It begins by dividing the past from the future (vestige from prospect) as well as raw experience (snowstorm) from experience processed as text (sermon) but then, really interestingly (as can happen with any binaries) unites opposed states so that they become one side of yet another binary (which is my rather clumsy attempt to explain what lies behind “vestige-and-prospect” and “sermon-and-snowstorm”). In the fourth poem, the apparently unmotivated decision to roll over in bed is explored and, interestingly in terms of the previous poem, produces “a little dicky dialectic . . . be / irresponsible medium / or own your accidents, god-provoke. / Or go to sleep. Or be the mother.” By the time we get to the fifth poem, “Soliloquy”, the first and fundamental question is about a hinged binary: “May I start twice / at once, from memory and sensation?”

Holt explores this notion of a hinge in many of the poems which reflect on perspective and the structure of paintings. In “The Etching” a representation of the five arches on a bridge, hung next to a window, seems like a frame through which the world outside is presented but, as with all doors the process can be reversed so that the viewer, the woman who lives in the room, can also be the object that the external world sees through the five arches. In “Last Outcome”, about resurrection and perhaps based on something like “The Cookham Resurrection”, it isn’t the theological complexities that come first but the position of the observer in time and place: “You must be one of them, if you’re here / to wonder”. The final section of the poem begins with a pun on “lying” but is really based on a pun on “plot”:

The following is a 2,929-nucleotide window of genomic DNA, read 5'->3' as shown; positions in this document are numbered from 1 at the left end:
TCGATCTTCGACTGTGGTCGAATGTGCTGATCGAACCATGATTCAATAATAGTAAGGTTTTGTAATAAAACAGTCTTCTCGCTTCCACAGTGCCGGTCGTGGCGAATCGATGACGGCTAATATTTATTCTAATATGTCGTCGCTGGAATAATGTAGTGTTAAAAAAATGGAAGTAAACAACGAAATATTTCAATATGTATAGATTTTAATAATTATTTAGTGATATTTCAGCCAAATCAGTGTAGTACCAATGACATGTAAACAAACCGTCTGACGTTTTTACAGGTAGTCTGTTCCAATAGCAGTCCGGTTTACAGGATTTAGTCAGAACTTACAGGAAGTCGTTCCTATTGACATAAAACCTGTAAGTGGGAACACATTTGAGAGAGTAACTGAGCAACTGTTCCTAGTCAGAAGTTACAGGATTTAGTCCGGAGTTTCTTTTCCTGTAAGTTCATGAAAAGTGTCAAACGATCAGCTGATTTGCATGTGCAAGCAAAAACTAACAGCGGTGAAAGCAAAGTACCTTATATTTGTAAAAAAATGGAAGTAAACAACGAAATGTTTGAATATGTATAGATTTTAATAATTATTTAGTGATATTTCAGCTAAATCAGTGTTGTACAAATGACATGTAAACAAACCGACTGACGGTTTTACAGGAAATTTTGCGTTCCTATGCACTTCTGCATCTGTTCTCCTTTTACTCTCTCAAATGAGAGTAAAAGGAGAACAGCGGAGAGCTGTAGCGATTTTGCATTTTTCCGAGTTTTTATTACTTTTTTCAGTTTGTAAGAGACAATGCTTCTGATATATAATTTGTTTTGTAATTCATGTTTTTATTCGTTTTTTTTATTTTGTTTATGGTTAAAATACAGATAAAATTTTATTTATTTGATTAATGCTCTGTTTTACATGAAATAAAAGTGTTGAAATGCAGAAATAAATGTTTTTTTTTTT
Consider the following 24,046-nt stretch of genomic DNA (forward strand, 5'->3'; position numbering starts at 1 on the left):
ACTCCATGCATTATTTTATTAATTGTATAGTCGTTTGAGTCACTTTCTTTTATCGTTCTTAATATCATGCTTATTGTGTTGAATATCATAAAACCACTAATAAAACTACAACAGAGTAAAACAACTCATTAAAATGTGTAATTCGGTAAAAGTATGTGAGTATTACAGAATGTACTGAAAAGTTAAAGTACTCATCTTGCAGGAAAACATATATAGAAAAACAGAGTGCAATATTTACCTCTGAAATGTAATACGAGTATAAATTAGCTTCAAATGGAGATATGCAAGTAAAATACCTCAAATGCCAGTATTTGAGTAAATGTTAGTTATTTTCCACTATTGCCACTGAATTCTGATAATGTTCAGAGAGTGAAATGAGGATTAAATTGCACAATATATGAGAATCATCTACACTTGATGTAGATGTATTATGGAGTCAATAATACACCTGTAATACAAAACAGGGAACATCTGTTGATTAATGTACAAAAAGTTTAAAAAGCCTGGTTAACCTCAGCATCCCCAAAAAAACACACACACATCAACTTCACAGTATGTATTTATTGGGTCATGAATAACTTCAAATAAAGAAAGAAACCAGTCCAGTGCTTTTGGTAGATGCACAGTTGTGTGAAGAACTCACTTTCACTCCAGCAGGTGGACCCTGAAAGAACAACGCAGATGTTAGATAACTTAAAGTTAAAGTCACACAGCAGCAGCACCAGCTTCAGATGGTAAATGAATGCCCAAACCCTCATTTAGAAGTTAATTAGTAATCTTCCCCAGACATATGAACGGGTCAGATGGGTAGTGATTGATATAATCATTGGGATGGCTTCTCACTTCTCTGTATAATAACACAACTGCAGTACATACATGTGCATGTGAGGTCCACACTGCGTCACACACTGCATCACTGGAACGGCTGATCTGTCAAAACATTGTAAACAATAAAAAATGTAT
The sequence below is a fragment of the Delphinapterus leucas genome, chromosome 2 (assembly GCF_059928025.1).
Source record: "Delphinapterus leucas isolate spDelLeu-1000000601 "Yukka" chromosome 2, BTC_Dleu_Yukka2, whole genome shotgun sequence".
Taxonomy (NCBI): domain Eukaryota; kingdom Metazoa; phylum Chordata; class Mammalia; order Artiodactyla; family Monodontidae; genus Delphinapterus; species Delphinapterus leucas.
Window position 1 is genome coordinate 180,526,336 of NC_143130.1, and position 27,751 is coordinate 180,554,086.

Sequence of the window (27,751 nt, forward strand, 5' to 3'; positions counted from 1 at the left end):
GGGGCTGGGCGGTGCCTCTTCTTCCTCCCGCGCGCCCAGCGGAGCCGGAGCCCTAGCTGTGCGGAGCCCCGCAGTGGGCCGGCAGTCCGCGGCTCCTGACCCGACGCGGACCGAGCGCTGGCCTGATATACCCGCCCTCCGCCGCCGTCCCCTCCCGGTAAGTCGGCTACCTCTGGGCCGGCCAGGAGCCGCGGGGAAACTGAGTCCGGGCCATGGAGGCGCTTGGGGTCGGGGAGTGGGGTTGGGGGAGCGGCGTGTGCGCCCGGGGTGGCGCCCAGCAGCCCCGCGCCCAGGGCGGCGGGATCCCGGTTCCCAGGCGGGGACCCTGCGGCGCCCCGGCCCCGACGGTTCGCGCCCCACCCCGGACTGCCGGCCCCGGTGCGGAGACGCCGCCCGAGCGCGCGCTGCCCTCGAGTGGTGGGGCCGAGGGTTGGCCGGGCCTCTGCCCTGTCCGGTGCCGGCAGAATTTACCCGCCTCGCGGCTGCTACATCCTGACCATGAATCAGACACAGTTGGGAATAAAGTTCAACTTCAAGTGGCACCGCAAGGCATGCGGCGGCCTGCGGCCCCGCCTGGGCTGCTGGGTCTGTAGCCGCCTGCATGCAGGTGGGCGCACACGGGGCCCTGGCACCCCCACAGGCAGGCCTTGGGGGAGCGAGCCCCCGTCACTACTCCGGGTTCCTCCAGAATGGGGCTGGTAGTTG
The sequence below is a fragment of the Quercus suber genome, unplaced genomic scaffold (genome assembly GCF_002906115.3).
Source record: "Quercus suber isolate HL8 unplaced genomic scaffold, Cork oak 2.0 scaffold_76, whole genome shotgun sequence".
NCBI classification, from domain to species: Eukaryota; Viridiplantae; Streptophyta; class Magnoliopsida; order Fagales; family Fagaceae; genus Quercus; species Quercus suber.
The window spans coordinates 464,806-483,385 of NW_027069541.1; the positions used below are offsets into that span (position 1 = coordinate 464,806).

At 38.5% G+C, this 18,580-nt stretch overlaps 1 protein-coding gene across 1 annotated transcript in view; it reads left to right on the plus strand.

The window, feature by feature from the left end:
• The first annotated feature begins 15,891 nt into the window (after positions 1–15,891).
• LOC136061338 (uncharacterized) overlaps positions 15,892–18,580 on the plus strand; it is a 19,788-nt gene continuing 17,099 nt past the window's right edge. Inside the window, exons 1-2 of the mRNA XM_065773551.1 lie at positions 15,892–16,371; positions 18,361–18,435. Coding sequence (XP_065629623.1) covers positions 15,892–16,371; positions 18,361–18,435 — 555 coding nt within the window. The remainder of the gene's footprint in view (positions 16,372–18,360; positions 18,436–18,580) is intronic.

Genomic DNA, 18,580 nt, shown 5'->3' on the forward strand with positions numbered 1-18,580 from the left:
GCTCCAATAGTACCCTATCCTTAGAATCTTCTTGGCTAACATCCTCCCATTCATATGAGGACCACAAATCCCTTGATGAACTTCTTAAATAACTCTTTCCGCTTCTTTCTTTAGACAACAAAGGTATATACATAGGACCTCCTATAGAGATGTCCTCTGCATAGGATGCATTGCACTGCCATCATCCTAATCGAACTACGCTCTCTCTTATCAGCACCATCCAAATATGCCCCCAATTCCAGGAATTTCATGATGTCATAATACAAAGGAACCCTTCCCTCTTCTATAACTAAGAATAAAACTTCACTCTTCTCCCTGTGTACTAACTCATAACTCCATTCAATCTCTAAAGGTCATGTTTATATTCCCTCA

Whichever soul you are, you can’t keep lying

in full moulderment - 
studying the backs of your long gone eyelids

intricately dark,
the last plot of dark, the last plot

of who did what and what became of them - 
it’s quite time for eternity.

Although this makes the unexceptionable point that narrative needs to evolve in time and eternity is the end of narrative, it has important results in something like Dante’s Commedia – a recurring source of allusions in poems other than “Late Outcome” where the narrative of one’s crimes and virtues is replicated out of time in the afterlife. Finally, a series of poems taking off from works of Dane Lovett contains – as a kind of interloper – a poem devoted to the third panel of Uccello’s “Battle of San Romano”. The binary here is “a love of surface” and “one-point perspective”:

                                         Both claim each line
for its masculine cause or feminine upkeep.
Peace is surface decoration. Sex is a horse haunch
turned to face. War is a one-point perspective.
The problem with allegory, it longs
for a one-to-one with reality, a true romancing . . .

But although this seems a poem about perspective points which focus the world (like the arches in “The Etching”) there is another element. Holt sees, as we do in those trompe l’oeil Jesus-in-the-clouds illusions, a face in the right-hand part of the painting made out of elements of horses and knights: “It takes / for its eyes the slight openings / of soldiers’ helms, its red mandrill nose bridge / a length of painted lance, its bared teeth the bronze discs strung / along a horse’s browband”. “I see it”, she says, “because I’m averse / through tiredness, modernity, / to making any sense of the action” but it’s a face which is not amenable to allegorisation: it has presence but no meaning.